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KILL THE CAPTAINS Fun Anxiety Armellodie ARM11CD (2010)

Kill The Captains

You do wonder about both the band's name and the album title. Kill The Captains might be taken as an exhortation to independent thought and action. And given some of the doomy and eclectic lyrics on this album that may well be the case. The album title is equally poignant. The songs deal with various neuroses, hidden motives, unspoken tensions and subjects and ideas from the other side of the fence!

Taking both together there's the kind doom and gloom that Ian Curtis and Morrissey brought to bear on their music. And yet Kill The Captains offer more than mere po-faced deliberations. Indeed this is a band for who different ambient moods and audio tensions can express nearly as much as the clever word plays that populate four pages of their CD booklet.

Listen for example to the unlikely long intro of 'Yellow Brush' with its dense unrelenting dark guitar chords which are almost as intense as the album's art work. The crashing cymbals and subsequent descending drone is the only concession to a tension resolution before the vocals expressively elongate a few vowels over a tic-toc rhythm track. As with much of this album it is the combination of clever couplets and angular guitar work with layered moods and a brace of instrumental links that make the whole more accessible than the sum of its parts.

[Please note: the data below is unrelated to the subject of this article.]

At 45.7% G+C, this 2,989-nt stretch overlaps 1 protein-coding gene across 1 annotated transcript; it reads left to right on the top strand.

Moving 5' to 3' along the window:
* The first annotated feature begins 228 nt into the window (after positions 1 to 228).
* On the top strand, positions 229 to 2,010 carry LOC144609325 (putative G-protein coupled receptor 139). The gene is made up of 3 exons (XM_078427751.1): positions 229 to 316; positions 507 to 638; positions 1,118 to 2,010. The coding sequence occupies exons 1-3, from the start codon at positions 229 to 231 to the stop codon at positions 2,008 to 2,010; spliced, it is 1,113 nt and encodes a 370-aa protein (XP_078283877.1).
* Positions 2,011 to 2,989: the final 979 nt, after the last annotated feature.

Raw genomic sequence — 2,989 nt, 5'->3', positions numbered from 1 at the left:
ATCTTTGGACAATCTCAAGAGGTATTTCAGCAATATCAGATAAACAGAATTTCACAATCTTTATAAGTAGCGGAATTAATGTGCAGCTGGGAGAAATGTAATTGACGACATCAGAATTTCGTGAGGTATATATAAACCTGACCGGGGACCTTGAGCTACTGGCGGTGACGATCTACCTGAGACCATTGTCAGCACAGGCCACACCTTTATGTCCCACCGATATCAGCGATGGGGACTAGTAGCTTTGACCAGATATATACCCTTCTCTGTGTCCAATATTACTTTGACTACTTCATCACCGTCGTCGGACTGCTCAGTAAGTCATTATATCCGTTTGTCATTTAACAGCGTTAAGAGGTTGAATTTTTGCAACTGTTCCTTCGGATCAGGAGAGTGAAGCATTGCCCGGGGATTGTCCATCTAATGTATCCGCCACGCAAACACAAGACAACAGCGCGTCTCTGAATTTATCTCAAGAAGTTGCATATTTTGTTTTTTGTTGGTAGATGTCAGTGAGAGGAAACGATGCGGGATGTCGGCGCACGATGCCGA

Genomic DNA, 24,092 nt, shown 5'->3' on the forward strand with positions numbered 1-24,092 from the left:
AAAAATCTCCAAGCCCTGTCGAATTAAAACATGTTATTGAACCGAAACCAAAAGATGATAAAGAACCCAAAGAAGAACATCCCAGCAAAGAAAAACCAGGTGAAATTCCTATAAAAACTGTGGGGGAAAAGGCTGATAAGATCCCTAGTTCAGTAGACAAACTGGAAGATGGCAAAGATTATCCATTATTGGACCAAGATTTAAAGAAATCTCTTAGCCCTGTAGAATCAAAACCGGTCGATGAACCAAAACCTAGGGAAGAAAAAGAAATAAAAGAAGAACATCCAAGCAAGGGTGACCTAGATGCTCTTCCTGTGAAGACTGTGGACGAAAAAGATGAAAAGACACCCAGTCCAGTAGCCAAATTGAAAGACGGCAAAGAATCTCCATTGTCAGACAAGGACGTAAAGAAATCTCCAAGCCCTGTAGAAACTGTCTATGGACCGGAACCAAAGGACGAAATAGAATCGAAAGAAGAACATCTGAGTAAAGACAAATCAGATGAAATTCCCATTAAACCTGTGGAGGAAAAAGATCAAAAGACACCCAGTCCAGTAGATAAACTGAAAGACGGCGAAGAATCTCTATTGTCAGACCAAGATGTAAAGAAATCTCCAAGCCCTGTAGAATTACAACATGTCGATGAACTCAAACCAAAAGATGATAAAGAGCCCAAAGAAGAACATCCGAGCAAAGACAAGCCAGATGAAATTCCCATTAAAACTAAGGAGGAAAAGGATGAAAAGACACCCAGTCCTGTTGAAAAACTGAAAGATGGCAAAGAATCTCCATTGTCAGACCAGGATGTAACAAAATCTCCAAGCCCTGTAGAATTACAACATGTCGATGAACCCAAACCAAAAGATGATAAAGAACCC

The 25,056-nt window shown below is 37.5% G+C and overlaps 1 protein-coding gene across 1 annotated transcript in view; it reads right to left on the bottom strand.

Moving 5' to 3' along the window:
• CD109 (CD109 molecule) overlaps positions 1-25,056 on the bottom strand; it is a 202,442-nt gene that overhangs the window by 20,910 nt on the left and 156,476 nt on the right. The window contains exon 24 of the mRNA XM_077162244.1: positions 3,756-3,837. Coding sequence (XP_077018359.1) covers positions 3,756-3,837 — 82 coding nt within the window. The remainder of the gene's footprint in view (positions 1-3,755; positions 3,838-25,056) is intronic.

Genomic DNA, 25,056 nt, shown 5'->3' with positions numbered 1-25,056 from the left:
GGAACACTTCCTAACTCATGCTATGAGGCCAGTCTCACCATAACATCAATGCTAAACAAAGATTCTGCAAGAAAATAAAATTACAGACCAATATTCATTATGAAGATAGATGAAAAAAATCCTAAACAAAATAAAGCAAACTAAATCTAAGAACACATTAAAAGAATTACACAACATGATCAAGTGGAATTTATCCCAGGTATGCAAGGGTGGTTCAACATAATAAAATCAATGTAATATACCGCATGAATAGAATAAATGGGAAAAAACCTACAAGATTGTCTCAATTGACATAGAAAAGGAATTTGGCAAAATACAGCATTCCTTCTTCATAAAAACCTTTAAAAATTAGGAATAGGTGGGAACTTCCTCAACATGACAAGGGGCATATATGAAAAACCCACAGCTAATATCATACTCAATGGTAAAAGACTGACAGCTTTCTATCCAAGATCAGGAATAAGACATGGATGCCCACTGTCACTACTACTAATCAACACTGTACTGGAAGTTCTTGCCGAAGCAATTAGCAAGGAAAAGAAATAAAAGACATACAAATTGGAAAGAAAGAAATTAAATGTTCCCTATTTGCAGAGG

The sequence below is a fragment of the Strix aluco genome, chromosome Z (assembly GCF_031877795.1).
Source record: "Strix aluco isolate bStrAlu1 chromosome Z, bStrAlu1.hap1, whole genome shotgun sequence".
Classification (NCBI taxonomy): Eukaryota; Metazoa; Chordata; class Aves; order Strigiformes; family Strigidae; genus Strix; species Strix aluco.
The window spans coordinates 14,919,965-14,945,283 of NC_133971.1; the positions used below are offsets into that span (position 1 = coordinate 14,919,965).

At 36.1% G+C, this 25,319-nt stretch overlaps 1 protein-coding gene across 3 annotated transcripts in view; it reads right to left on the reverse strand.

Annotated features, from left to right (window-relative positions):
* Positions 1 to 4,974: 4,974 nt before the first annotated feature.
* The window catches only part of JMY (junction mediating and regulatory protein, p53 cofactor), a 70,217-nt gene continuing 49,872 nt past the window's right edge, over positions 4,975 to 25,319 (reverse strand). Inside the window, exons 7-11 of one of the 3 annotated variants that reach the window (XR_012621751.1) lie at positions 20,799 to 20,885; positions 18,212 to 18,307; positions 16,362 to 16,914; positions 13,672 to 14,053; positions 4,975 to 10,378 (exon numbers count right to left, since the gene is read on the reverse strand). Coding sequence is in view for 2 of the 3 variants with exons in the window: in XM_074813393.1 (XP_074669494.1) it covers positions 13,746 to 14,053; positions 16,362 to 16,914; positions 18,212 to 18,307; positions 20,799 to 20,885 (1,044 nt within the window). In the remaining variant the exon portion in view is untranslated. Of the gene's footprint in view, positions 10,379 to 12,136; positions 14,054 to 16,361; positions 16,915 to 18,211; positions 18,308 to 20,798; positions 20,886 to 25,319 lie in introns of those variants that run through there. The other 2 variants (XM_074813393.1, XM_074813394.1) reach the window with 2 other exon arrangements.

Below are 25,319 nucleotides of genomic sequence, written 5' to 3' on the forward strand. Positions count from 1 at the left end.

'Fun Anxiety' doesn't so much tap into a stream of consciousness as offer a patchwork of stuttering melodies, angular guitar lines, ambient moods and clever lyrics. You take from it what you will, because there is much on offer, but not necessarily in the usual chronological format you might expect.

The dense chords and feverish change of pace on the opening 'Santino' for example, creates a sense of impending doom and claustrophobia. And the atmosphere is revisited in part on the instrumental 'Missing Canoeist', albeit the latter adds some stolen fractured Beefheart guitar lines. But contrary to expectations 'Fun Anxiety' works up some snappy pop rhythms on 'Spot the Leopard', adds hints of a waltz style pastoral outing on 'Clovers' and even veers into the New Wave territory on the single 'Rummy', which in a previous generation might have been covered by The Police.

But staying in the present, the band dig deeper into their angst ridden recess for the apocalyptic narration of 'Cellar Dweller' - all pessimistic lyrics over a drum led groove - before the more measured 'Harper's Call' end-piece.

'Fun Anxiety' is a tad too eclectic and a little too dense to completely satisfy, but there are several moments of real presence when it all comes together splendidly, bubbles up and breaks through the drone led landscapes to mesmerising effect.


Review by Pete Feenstra


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***** Out of this world | **** Pretty damn fine |
*** OK, approach with caution unless you are a fan |
** Instant bargain bin fodder | * Ugly. Just ugly

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